CWTI Trainings

documentation graphic: woman on computer, man writing

Evolution of Federal Child Welfare Legislation















The Historical Timeline of Federal
Child Welfare Policy

Early America: Colonialism to the 19th Century

The child welfare system in the United States has evolved according to society’s beliefs and attitudes around the role government should play in the care and protection of children.  In colonial America, government took little to no role in the issues related to children and families, viewing this as a local and private matter.  During the 18th century, orphans and children whose parents could not care for them were often indentured out to work for other families.  By the early 19th century, private religious and charitable organizations established the first orphanages to care for children without parents.  The earliest form of organized foster care emerged in the mid-19th century, when private social service agencies began placing orphans with foster families out of concern about the effects of institutional care on children’s development.  However, prospective families were rarely screened and agencies seldom monitored placements.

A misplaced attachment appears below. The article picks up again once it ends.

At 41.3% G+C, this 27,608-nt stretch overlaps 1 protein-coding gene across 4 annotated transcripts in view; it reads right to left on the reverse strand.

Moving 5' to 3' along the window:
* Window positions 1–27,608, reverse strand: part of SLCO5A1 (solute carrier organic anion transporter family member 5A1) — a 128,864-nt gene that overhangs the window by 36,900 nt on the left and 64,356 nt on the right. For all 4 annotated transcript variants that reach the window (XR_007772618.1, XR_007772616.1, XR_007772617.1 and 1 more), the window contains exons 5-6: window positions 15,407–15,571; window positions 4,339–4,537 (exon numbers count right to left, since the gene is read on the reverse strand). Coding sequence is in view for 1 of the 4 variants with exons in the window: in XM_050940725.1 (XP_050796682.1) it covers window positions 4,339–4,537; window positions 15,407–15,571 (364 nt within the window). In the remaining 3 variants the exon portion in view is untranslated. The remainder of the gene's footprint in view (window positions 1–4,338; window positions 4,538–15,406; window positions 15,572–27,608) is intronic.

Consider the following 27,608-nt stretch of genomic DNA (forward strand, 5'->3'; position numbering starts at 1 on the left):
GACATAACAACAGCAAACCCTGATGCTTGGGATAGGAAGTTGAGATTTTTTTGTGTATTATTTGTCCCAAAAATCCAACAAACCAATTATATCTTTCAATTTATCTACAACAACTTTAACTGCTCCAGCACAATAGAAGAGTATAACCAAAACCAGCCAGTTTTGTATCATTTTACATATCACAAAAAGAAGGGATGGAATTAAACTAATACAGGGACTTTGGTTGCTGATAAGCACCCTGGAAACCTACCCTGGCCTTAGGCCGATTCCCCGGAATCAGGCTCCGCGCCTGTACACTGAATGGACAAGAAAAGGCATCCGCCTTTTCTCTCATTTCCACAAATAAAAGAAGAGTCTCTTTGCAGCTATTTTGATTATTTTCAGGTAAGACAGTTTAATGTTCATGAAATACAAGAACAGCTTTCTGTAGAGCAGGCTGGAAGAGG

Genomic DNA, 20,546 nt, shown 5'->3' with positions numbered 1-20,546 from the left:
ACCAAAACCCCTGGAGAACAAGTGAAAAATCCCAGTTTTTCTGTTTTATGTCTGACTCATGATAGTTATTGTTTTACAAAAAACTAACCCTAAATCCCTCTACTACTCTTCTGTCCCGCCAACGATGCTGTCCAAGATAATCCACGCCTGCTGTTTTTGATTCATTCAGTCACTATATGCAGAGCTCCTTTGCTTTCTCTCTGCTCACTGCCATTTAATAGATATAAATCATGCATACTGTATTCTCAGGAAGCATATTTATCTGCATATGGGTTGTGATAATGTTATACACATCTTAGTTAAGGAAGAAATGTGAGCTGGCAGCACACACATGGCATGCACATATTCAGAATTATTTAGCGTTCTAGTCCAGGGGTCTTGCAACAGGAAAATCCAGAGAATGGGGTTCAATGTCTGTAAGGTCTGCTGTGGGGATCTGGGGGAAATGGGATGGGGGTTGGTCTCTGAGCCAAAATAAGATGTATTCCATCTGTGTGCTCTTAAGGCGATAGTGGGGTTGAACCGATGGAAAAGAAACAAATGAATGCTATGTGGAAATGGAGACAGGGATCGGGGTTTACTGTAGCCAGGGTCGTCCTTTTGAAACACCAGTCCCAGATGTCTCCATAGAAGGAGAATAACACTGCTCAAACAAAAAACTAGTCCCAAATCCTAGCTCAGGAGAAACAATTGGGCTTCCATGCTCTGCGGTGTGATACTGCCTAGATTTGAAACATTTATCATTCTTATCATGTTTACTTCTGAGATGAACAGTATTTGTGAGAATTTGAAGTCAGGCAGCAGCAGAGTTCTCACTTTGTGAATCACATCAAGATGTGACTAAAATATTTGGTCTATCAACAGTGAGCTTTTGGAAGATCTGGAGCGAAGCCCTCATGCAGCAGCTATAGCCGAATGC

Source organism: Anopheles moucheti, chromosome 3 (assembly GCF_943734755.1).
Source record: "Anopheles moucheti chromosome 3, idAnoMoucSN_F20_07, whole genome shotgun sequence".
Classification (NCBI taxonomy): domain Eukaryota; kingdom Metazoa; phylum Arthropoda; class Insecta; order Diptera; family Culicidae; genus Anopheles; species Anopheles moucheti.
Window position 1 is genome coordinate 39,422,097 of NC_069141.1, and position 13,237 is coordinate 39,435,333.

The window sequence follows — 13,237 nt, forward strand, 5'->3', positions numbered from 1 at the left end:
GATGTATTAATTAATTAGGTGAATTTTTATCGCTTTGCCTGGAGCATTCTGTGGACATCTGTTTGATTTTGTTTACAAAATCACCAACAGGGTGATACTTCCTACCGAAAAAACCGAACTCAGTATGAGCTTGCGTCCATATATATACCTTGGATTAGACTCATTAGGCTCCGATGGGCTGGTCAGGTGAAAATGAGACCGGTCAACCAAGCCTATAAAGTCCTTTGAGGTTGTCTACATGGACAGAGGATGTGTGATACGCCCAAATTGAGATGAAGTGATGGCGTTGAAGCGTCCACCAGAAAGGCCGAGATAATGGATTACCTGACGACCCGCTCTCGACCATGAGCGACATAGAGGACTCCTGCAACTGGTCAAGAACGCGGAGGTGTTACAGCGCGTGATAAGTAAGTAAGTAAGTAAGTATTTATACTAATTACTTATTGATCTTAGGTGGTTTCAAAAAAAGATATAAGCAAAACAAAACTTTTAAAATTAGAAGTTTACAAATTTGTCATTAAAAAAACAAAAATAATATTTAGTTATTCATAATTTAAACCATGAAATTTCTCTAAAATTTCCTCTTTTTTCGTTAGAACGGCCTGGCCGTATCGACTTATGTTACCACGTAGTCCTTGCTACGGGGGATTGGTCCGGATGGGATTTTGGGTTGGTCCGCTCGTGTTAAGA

19th & Early 20th Century: Children and Industry

Photo of girl in a factory

Photo from
"The History Place" website

Children were widely used as cheap labor in rural and urban areas until the progressive reforms of the early 20th century.  Until this time, little attention was paid to the fate of children who labored in mines and factories.  Many of these child laborers were under age twelve and some were as young as age four.  Working twelve to fifteen hours a day for minimal wages, many died from on-the-job injuries or suffered from occupational diseases such as black lung.  At that time there were no controls or regulations regarding safety, health, and sanitation in the workplace.  In 1938, the Fair Labor Standards Act provided the first legal rights of children by setting the minimum age for child labor at sixteen.

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